Scammers return to scene of crime

Victims of fraud, identity theft likely to be targeted again




It was bad enough when Bobby Worden was scammed five years ago by a telemarketer who offered credit card processing machines for his Clark County businesses.

That transaction lost him nearly $500, but it also tagged him as an easy mark. Ever since, his phone has been ringing and mail has been pouring in with offers that seem too good to be true — and usually are.

And he’s far from alone. According to Javelin Research, about 8.1 million American adults annually are victims of identity theft scams, which can include dishonest credit card charges and other theft of financial data. And according to, a website aimed at saving people from identity theft and other crimes, if you’re scammed once, you’re more likely to be targeted again.

That’s what Worden believes happened to him.

Though he has since retired, when he got the call five years ago, he was still involved in running several local businesses. So an offer of credit card processing machines for $494 seemed reasonable, and he gave out his own credit card number over the phone to place the order, he said.

The devices never arrived, but the charge to his credit card did. Ever since, Worden has been getting calls and mail solicitations that seem compelling — until he looks closer. Repeatedly, he’s called back to find disconnected lines, and recently his daughter looked one offer up online and reported back that it was a scam. Some callers seem to know personal information, making it hard to know who is legitimate and who is not, he said.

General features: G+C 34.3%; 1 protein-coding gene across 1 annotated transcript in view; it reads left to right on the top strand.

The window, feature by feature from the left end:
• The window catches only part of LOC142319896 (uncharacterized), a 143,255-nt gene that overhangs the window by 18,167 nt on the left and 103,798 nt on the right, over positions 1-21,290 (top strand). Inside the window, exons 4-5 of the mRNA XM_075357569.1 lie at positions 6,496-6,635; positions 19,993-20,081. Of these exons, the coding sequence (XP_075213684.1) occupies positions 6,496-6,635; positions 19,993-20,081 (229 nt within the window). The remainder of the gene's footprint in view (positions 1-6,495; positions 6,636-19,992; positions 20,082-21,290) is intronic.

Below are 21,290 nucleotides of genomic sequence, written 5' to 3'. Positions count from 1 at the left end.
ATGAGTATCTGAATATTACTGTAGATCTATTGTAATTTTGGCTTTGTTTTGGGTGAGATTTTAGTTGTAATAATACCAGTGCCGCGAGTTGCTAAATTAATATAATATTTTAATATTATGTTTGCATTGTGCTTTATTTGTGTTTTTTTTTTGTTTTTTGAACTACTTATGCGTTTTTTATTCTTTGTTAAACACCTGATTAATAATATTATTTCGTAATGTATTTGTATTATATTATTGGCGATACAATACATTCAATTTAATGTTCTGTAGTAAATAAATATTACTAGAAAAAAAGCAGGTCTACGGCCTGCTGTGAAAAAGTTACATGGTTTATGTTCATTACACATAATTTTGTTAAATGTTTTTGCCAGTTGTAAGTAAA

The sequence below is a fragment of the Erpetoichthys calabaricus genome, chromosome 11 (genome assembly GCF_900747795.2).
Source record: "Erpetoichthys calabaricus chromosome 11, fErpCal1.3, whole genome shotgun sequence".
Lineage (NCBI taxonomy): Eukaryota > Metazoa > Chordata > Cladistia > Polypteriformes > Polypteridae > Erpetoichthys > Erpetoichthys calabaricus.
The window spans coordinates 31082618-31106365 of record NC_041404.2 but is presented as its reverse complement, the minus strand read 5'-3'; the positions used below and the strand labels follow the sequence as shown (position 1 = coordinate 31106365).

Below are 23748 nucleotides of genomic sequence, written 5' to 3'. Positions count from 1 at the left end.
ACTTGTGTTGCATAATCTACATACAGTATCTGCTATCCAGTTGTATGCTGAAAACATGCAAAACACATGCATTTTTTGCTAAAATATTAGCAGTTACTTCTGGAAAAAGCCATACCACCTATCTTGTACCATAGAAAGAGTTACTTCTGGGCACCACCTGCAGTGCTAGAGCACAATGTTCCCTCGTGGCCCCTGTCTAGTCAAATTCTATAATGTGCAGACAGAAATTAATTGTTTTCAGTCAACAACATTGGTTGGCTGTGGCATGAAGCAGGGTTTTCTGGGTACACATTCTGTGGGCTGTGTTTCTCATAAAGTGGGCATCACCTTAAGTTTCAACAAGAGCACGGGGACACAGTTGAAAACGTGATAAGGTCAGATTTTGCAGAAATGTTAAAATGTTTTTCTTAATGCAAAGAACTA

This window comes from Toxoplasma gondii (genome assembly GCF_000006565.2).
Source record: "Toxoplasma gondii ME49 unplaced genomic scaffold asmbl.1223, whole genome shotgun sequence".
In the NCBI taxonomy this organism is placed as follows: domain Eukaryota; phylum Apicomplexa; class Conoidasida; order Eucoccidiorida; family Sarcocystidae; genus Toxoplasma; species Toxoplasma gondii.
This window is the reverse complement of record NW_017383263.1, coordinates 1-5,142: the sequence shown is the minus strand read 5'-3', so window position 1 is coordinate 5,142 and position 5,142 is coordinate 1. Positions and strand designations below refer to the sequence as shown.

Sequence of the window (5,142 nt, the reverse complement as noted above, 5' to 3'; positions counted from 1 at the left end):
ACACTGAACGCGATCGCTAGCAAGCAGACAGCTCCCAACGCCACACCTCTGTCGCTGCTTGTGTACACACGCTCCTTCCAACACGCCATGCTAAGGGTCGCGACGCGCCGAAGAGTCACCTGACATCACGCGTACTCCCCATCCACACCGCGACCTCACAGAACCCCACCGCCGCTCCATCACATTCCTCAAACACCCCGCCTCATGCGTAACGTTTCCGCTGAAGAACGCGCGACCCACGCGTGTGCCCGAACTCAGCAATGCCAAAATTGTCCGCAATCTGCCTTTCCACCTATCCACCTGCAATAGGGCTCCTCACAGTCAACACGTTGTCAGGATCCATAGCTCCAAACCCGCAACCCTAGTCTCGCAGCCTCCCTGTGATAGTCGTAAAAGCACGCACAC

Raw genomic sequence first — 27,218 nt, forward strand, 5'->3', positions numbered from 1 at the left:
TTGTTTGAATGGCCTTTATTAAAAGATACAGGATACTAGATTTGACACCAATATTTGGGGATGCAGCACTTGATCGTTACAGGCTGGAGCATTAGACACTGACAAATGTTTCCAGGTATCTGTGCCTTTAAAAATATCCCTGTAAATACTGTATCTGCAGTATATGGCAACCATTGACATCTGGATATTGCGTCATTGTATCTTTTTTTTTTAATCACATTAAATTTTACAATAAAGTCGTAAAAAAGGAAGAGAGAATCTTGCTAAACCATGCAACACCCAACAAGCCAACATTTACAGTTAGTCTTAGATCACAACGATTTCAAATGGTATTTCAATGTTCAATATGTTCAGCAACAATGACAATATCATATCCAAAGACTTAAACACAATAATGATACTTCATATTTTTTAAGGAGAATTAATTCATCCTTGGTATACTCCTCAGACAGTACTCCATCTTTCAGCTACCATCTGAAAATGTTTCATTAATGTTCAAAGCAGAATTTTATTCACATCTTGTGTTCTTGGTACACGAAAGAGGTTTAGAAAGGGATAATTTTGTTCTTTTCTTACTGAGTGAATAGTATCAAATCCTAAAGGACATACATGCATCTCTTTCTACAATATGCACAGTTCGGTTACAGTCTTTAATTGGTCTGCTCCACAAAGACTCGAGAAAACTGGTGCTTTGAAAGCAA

Technology has made it harder to identify potential scammers, who can now disguise the number they are calling from on caller ID. A handful of Clark Public Utilities customers, for example, recently reported predawn phone calls that appeared to come from the utility’s customer service phone number — but that were not actually dialed by the utility.

“Identity theft is one of the fastest-growing consumer scams in America,” according to Sarah Lane, who moderates the All Consuming Blog for the Washington Attorney General’s office.

But there are precautions that people can take to avoid becoming targets, as well as steps to protect themselves if they’re already getting calls and letters.

Here are some tips from the state Attorney General’s office:

• If you get a call or email about an existing bank or credit account, don’t give out information or click links. Instead, call the company’s listed phone number to make sure the inquiry was legitimate.

• If you were targeted by scammers, report the crime to the police or sheriff’s office.

• Place a fraud alert and/or security freeze on your credit reports.

• Report the crime to your bank, creditors and credit reporting agencies.

• Ask businesses to provide information about transactions made in your name.

• Contact the Federal Trade Commission’s Identity Theft Hotline, 877-IDTHEFT, and the consumer protection division of the AG’s office at 800-551-4636.

Worden said he hopes that his frustrating experiences will serve as a lesson to other local people, and help them avoid becoming targets.

“I thought I was pretty sharp,” Worden said. “But some of these seem pretty legitimate. People need to know to say, ‘Thank you, but no thank you.’”